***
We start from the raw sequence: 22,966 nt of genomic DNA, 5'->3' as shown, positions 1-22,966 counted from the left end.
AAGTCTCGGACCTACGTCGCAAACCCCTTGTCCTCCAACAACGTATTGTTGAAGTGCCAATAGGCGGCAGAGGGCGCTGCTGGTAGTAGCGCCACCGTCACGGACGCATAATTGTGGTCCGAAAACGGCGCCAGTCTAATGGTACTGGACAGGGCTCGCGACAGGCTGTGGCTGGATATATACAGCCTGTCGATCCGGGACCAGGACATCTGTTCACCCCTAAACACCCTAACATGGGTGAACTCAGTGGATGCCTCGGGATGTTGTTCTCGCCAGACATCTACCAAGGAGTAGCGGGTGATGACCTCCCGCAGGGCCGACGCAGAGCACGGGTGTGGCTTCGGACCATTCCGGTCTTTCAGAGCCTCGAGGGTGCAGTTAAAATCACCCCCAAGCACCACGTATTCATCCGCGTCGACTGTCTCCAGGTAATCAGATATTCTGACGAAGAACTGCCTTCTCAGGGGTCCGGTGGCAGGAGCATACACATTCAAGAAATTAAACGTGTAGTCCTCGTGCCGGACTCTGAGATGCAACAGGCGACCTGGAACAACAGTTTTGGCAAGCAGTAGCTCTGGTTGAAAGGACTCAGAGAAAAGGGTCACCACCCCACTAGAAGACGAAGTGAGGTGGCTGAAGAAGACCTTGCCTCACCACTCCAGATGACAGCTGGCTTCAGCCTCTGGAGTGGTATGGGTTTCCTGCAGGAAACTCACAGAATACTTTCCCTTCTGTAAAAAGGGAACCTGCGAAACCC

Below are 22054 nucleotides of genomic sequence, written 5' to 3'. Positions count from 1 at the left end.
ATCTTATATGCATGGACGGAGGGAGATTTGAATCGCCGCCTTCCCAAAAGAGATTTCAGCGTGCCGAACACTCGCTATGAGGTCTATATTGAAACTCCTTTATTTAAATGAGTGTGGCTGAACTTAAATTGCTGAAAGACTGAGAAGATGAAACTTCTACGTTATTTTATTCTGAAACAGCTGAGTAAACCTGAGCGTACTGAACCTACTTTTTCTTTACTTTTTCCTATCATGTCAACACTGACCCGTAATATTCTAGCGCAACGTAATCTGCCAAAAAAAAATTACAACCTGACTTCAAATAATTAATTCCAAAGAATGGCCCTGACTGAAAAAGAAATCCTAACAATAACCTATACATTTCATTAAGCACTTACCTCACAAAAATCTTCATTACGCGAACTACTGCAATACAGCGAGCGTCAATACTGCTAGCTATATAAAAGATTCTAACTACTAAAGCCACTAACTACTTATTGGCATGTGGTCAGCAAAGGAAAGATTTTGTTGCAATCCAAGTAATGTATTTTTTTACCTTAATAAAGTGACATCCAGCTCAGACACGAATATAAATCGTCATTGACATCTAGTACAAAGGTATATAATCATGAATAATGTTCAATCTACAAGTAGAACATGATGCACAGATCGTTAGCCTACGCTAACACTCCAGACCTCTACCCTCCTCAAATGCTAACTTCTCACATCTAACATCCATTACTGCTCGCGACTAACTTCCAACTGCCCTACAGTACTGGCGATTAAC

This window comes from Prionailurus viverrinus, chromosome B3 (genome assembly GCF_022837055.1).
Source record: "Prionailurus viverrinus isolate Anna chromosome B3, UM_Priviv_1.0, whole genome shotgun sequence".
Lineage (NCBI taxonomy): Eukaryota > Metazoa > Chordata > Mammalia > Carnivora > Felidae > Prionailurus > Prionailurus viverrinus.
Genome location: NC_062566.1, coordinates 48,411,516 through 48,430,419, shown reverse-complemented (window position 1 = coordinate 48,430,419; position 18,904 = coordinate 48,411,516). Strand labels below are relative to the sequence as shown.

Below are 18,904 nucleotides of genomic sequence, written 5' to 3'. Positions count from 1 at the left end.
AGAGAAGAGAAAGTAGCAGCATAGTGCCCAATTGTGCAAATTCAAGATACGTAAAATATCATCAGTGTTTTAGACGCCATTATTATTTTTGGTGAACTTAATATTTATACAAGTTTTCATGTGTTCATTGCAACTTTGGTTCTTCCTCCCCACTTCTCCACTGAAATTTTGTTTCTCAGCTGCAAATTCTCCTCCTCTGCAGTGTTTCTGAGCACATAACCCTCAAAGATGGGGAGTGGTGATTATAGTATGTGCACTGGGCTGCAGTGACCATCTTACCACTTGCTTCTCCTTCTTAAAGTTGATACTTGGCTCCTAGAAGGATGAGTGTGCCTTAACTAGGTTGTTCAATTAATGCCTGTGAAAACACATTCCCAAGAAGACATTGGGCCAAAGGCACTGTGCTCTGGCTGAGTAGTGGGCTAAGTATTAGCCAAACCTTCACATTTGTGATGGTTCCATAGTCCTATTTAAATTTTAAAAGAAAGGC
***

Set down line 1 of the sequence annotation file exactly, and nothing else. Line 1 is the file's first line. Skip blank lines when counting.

We start from the raw sequence: 22,966 nt of genomic DNA, 5'->3' as shown, positions 1-22,966 counted from the left end.